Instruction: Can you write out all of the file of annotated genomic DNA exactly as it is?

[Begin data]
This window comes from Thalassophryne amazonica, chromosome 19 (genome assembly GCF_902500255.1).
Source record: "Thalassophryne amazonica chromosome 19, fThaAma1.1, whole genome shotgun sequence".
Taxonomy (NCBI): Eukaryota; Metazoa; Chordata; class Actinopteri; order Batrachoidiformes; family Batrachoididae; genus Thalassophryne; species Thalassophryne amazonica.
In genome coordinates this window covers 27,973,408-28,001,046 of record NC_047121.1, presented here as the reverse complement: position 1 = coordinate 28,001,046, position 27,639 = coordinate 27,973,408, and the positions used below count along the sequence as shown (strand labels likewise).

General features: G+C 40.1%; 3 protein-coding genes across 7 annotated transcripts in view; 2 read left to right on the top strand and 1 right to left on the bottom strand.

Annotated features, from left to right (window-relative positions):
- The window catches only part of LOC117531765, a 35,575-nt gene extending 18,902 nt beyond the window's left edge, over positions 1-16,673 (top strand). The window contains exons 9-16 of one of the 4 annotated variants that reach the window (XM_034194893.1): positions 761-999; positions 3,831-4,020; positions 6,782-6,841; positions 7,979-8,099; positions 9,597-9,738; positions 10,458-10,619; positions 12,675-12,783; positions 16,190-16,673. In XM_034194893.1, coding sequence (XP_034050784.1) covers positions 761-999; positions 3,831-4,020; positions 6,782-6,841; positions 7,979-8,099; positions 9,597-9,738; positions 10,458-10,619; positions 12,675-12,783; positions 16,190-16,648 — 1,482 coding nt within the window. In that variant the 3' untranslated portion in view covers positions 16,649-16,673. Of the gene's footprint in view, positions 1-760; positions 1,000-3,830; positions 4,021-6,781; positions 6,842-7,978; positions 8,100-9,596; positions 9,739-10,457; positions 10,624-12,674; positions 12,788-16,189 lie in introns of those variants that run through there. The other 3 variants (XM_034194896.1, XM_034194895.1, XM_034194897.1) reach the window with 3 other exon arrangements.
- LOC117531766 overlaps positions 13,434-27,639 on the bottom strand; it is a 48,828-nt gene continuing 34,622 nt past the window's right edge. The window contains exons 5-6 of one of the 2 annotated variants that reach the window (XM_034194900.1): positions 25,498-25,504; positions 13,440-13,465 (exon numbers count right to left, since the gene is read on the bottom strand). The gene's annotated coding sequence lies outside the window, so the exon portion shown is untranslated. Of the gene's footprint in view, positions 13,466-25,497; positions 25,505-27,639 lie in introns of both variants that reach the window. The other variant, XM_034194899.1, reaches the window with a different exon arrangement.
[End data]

This window comes from Thalassophryne amazonica, chromosome 19 (genome assembly GCF_902500255.1).
Source record: "Thalassophryne amazonica chromosome 19, fThaAma1.1, whole genome shotgun sequence".
Taxonomy (NCBI): Eukaryota; Metazoa; Chordata; class Actinopteri; order Batrachoidiformes; family Batrachoididae; genus Thalassophryne; species Thalassophryne amazonica.
In genome coordinates this window covers 27,973,408-28,001,046 of record NC_047121.1, presented here as the reverse complement: position 1 = coordinate 28,001,046, position 27,639 = coordinate 27,973,408, and the positions used below count along the sequence as shown (strand labels likewise).

General features: G+C 40.1%; 3 protein-coding genes across 7 annotated transcripts in view; 2 read left to right on the top strand and 1 right to left on the bottom strand.

Annotated features, from left to right (window-relative positions):
- The window catches only part of LOC117531765, a 35,575-nt gene extending 18,902 nt beyond the window's left edge, over positions 1-16,673 (top strand). The window contains exons 9-16 of one of the 4 annotated variants that reach the window (XM_034194893.1): positions 761-999; positions 3,831-4,020; positions 6,782-6,841; positions 7,979-8,099; positions 9,597-9,738; positions 10,458-10,619; positions 12,675-12,783; positions 16,190-16,673. In XM_034194893.1, coding sequence (XP_034050784.1) covers positions 761-999; positions 3,831-4,020; positions 6,782-6,841; positions 7,979-8,099; positions 9,597-9,738; positions 10,458-10,619; positions 12,675-12,783; positions 16,190-16,648 — 1,482 coding nt within the window. In that variant the 3' untranslated portion in view covers positions 16,649-16,673. Of the gene's footprint in view, positions 1-760; positions 1,000-3,830; positions 4,021-6,781; positions 6,842-7,978; positions 8,100-9,596; positions 9,739-10,457; positions 10,624-12,674; positions 12,788-16,189 lie in introns of those variants that run through there. The other 3 variants (XM_034194896.1, XM_034194895.1, XM_034194897.1) reach the window with 3 other exon arrangements.
- LOC117531766 overlaps positions 13,434-27,639 on the bottom strand; it is a 48,828-nt gene continuing 34,622 nt past the window's right edge. The window contains exons 5-6 of one of the 2 annotated variants that reach the window (XM_034194900.1): positions 25,498-25,504; positions 13,440-13,465 (exon numbers count right to left, since the gene is read on the bottom strand). The gene's annotated coding sequence lies outside the window, so the exon portion shown is untranslated. Of the gene's footprint in view, positions 13,466-25,497; positions 25,505-27,639 lie in introns of both variants that reach the window. The other variant, XM_034194899.1, reaches the window with a different exon arrangement.